Two recent New York Times articles included significant numerical errors that elicited howls of protest from readers and critics.
In each case, the wrong number was core to the story’s central thesis, leading some to suggest the entire article should have been retracted or completely altered.
Both mistakes highlight how mistaken numbers, once revealed, can become the story, rather than the article itself.
First error: Wall Street psychopaths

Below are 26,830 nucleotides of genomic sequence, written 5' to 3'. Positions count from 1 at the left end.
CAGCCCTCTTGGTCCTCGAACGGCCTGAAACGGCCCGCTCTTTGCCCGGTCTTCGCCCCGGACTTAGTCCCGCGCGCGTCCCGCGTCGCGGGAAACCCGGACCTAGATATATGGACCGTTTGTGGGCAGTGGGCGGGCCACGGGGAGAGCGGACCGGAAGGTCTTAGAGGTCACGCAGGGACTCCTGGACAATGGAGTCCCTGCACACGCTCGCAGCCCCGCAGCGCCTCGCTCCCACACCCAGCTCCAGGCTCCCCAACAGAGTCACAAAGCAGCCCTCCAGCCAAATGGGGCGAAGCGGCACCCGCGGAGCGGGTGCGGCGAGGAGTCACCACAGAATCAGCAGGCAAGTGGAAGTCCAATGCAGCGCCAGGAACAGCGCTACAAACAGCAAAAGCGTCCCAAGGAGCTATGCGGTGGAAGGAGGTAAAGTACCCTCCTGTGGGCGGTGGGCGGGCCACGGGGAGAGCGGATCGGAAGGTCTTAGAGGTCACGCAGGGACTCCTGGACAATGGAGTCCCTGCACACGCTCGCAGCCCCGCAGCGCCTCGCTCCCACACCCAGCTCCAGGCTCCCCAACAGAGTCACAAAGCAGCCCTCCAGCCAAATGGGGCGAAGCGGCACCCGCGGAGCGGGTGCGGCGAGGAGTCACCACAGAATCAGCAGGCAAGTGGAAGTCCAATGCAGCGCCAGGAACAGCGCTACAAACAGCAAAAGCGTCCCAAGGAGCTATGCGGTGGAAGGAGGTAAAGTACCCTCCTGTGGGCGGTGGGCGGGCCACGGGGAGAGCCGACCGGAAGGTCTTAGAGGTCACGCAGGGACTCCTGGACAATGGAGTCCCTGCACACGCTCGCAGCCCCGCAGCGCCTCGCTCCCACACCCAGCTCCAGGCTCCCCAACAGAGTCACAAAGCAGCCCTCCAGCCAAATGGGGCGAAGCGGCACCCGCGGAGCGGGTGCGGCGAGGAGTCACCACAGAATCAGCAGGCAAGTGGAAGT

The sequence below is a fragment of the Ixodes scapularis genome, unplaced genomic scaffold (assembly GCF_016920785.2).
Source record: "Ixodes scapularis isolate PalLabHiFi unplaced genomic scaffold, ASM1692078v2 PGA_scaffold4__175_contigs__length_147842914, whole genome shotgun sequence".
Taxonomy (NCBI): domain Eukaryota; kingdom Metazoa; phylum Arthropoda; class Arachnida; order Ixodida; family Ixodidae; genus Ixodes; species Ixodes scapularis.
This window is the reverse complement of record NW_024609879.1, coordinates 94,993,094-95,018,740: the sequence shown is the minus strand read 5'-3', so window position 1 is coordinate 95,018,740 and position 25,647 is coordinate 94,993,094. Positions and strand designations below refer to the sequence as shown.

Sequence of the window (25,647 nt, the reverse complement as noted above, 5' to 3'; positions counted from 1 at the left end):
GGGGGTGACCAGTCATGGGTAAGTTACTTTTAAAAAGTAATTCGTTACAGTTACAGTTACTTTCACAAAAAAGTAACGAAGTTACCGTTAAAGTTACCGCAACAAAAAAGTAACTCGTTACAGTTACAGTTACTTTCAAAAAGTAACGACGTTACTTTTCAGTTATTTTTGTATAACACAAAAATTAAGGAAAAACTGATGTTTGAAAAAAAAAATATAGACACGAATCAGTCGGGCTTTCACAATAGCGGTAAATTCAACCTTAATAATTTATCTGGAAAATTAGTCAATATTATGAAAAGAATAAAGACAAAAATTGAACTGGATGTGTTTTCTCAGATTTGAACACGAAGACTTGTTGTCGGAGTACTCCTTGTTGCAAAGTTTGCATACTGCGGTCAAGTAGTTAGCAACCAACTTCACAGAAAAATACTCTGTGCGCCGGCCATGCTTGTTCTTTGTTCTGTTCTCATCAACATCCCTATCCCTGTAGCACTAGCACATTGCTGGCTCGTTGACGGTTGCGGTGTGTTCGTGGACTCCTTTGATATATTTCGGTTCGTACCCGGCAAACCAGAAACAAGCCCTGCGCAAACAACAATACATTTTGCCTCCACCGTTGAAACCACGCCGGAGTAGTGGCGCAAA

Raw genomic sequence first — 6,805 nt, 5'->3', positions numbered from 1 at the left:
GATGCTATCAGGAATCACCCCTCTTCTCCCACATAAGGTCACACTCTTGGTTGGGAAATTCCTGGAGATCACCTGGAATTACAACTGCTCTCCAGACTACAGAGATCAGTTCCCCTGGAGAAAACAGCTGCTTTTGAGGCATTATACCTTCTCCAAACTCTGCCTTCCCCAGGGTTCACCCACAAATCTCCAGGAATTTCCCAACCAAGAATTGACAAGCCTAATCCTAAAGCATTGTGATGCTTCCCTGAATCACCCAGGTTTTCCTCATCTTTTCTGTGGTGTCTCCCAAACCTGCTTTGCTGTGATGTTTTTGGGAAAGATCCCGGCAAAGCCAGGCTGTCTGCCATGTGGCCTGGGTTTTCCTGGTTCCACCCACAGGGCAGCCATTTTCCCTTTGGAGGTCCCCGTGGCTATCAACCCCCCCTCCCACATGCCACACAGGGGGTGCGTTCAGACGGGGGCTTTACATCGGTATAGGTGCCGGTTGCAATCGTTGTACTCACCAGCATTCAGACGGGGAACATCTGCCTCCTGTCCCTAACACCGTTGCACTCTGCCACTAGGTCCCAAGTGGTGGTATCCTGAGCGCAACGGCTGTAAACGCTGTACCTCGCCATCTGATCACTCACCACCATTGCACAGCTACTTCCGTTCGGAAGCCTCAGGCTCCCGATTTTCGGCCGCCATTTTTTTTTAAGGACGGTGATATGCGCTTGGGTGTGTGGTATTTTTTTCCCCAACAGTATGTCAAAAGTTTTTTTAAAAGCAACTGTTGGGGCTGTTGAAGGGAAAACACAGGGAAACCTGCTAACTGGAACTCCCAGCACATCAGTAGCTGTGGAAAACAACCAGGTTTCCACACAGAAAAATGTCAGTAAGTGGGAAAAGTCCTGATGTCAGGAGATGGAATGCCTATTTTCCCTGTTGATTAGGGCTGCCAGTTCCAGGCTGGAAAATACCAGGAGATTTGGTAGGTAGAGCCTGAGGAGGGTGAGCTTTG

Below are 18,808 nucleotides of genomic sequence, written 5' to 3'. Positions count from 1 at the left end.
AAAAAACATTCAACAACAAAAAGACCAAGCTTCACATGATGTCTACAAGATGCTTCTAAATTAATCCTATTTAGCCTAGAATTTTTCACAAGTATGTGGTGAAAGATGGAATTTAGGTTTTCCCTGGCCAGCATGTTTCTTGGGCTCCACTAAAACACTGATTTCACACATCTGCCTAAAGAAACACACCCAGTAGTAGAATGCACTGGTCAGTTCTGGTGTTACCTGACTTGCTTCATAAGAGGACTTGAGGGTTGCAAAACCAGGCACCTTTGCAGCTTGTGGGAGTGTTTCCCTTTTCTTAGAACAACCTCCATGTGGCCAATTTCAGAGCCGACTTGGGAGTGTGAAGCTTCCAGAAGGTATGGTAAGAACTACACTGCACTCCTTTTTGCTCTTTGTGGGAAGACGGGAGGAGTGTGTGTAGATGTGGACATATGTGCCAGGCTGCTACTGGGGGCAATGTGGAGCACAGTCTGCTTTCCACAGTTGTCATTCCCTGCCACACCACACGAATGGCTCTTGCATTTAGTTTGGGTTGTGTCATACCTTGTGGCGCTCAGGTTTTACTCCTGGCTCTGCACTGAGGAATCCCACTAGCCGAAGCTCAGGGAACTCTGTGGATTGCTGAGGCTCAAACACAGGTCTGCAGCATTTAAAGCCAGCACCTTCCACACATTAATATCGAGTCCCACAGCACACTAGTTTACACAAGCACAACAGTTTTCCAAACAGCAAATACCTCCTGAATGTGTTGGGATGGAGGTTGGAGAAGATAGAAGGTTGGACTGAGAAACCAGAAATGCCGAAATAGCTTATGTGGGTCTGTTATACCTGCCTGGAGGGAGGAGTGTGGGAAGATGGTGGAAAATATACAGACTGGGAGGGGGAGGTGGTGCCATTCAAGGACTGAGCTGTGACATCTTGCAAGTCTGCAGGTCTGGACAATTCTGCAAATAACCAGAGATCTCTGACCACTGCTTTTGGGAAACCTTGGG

On May 12, the Times published an opinion article, “Capitalists and Other Psychopaths,” that stated, “A recent study found that 10 percent of people who work on Wall Street are ‘clinical psychopaths’ and that they exhibit an ‘unparalleled capacity for lying, fabrication, and manipulation.’ ”
In the Daily Beast, Edward Jay Epstein tracked the origin of the claim to a report in The Week about the work of Canadian forensic psychologist Robert Hare. That piece had based its report on an article in CFA Magazine. Read more